The pivotal role exchange volatility control mechanisms can play during a market crisis came under the spotlight at FIA Expo at the beginning of October.
"Exchange volatility controls, when appropriately tailored, are really important for promoting market integrity and ensuring fair and orderly markets," Aaron Friedman, deputy US head of government and regulatory policy at Citadel Securities, said at the conference, which brought together more than 1,500 people involved with derivatives trading and clearing.
"What they are intended to do is address situations such as operational errors, technology issues, or temporary supply and demand imbalances, which result in disorderly trading," he said. "What they are not supposed to do is interfere with the market’s ability to reach a new equilibrium price, which could be significantly higher or significantly lower than the current market price."
The overarching aim of exchange volatility control mechanisms is to minimise disruption caused by a trigger event that causes short-term extreme price movement – such as a "fat finger" erroneous trade, large aggressive orders, or a flash crash – without impeding the ability of an instrument to reach a new equilibrium price level based on healthy market dynamics.
The panel discussion took place after FIA published a Best Practices for Exchange Volatility Control Mechanisms paper, developed in consultation with global derivatives exchanges and market participants. The paper explores the most effective ways for exchanges to mitigate disruptions while ensuring transparent price discovery and provides essential guidance to derivatives exchanges looking to design these mechanisms.
Speaking about the paper, Lyndon Freedman, director of e-trading risks at Bank of America, said he is hopeful that derivatives exchanges will start implementing volatility controls if they have not already.
"Some exchanges who were not involved in the paper wanted to know what was going on and we explained to them the 'too far, too fast' control, which is for erroneous trades mostly," Freedman said. "We are working with exchanges and FIA to get some of these exchanges that do not have those controls to implement them. There is an appetite for it; these exchanges want this paper to exist so they can say 'This is the prescription that all the larger exchanges have. If we want to be competitive, we need these controls as well".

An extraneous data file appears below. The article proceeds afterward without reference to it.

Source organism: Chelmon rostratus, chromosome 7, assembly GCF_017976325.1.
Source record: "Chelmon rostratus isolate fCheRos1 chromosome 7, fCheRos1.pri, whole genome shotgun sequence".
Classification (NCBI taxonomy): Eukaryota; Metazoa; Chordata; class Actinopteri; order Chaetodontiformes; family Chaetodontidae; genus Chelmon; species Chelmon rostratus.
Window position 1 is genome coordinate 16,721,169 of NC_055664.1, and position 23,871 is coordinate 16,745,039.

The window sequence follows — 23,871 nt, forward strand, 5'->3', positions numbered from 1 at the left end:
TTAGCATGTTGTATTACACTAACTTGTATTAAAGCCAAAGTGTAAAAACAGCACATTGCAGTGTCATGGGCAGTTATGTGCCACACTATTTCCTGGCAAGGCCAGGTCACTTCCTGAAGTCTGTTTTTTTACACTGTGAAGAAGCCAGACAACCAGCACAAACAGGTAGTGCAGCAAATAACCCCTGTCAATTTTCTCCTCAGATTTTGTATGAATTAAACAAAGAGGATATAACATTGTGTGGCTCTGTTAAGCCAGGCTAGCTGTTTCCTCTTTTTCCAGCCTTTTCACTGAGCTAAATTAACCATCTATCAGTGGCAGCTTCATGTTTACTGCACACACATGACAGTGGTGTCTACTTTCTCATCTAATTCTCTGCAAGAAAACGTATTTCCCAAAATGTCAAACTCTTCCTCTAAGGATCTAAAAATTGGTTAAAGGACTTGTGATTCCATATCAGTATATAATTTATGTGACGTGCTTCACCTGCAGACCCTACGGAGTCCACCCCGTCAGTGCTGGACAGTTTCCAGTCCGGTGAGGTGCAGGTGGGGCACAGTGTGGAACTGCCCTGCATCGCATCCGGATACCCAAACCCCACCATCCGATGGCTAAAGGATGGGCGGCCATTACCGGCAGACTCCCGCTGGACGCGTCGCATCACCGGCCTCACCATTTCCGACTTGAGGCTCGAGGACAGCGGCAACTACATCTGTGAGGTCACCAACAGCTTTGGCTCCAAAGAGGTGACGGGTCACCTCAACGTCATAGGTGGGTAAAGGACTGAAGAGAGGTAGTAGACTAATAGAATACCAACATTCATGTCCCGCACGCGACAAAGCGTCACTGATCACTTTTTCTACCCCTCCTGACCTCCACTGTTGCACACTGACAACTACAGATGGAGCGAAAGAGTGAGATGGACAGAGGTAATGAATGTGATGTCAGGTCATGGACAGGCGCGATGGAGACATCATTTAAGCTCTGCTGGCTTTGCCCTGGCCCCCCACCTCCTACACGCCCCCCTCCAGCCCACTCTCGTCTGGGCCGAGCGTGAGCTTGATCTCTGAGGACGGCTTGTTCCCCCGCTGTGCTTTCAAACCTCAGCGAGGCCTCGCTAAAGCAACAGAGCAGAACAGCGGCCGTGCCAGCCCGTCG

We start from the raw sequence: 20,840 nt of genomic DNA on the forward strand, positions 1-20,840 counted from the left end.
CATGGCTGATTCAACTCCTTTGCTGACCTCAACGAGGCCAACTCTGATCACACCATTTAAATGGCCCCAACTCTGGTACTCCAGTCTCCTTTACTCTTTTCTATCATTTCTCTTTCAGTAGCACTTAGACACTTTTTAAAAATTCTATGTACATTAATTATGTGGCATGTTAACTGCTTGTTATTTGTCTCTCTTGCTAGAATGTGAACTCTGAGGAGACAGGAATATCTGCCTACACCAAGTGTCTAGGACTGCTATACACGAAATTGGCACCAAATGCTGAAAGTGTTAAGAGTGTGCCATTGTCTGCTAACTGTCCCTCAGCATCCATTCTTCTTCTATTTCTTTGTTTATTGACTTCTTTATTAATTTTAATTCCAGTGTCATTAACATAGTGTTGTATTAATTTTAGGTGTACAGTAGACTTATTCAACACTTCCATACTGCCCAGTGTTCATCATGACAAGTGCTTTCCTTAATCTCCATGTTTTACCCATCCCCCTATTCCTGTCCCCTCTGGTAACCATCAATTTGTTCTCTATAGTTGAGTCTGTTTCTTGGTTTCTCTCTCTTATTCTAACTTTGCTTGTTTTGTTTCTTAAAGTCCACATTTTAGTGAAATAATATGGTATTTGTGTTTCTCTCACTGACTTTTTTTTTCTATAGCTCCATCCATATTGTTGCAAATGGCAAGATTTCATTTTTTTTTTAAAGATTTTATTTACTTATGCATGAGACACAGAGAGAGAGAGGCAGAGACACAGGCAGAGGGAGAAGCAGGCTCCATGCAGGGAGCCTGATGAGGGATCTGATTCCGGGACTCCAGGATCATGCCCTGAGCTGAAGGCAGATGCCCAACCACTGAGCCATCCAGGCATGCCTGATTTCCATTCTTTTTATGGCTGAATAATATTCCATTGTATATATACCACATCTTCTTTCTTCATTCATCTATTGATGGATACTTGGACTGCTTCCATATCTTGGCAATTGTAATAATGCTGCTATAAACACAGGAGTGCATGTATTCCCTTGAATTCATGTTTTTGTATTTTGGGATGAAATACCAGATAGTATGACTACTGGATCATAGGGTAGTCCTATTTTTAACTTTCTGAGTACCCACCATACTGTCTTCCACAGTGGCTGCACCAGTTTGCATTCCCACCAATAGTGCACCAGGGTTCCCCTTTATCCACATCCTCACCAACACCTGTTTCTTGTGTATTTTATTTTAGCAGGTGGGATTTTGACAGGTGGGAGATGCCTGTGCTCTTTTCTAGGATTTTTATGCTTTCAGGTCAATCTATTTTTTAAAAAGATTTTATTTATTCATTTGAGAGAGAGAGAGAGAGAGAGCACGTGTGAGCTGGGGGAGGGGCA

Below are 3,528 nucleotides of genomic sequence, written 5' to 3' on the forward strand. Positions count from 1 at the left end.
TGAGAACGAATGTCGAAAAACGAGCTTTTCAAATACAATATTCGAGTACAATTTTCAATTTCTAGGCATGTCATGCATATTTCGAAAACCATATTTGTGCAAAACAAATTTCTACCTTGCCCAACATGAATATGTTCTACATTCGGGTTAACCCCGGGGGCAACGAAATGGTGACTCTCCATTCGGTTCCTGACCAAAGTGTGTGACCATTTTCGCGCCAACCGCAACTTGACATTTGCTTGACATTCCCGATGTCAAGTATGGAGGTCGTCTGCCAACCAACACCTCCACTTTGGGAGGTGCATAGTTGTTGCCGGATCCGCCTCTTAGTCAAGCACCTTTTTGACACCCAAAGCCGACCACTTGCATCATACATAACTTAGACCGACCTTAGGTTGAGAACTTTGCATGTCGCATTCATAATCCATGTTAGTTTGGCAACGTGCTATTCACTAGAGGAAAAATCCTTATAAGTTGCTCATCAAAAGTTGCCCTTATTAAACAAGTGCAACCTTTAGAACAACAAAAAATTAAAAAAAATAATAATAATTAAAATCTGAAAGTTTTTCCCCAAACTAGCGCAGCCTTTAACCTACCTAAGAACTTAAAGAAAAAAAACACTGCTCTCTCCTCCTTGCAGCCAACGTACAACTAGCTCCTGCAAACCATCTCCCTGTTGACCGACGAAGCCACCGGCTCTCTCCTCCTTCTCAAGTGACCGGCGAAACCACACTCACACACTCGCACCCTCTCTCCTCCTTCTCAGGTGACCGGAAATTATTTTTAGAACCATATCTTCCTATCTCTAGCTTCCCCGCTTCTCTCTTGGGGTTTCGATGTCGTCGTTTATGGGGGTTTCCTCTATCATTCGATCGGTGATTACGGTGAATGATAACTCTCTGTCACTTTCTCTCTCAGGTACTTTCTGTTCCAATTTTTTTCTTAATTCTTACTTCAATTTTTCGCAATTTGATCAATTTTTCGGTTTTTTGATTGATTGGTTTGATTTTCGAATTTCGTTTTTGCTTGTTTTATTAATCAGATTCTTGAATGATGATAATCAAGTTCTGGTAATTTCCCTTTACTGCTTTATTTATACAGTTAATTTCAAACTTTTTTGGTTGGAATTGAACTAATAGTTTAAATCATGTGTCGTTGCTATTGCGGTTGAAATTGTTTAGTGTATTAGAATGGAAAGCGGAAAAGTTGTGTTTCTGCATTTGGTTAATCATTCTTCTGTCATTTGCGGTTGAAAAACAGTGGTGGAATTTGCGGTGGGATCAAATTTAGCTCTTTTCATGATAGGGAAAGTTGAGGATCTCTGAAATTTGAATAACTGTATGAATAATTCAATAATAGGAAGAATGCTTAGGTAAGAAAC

Volatility control mechanisms include a range of tools, such as pre-trade limits on order prices, daily price limits, circuit breakers, and other ex-ante and ex-post controls that interrupt markets for a brief predetermined time interval to give participants time to react to new information and for the market to attract more liquidity.
Speaking about the overall philosophy behind volatility controls, John Scheerer, senior director of global operations at CME Group, pointed to the responsibility of exchanges to protect market integrity.
"We do not want to intervene in the market. We believe that the fair value of any market at any time should be decided between the buyers and the sellers, but there are a lot of things that can happen in electronic trading," he said.
"News is absorbed very quickly; you have a mixture of manual traders and automated traders, and sometimes customers make mistakes. We are responsible for protecting the integrity of the market, so customers have the confidence that when they come to trade on our platform, there are controls in place."
Trabue Bland, senior vice president of futures exchanges at Intercontinental Exchange, added that an exchange's job is to keep markets open and that trading interruptions should only be triggered sparingly.
"We do not want to step in front of a price formation – that is the worst thing an exchange can do. However, we do want to make sure that market participants are comfortable trading those markets and that we catch things in obvious areas," he said.
"Regulators want to see these volatility controls in our markets, and sometimes they go as far as to say that they would like to see them tripped, but sometimes that just doesn't happen" when market moves are significant but orderly, Bland said.
When designing volatility controls, Citadel's Friedman said exchanges must rigorously test and review the mechanisms, and ensure that information is readily available to market participants on how the controls operate and the thresholds that would result in the controls being triggered.
"These controls need to be tailored to the specific characteristics of a market and they need to be regularly and rigorously reviewed – all the parameters, the thresholds, and the triggers. It's not just a 'you create the rule, and then you get the data and do a quick check to make sure they're done'. It's really a robust process and as markets evolve, they need to continue to be fit for purpose," he said.
"It's also important that the rules surrounding volatility controls are clearly spelled out in exchange rulebooks so we, as market participants, can reasonably expect what's going to happen and can replicate calculations regarding triggers in advance so that we can prepare accordingly," Friedman said.
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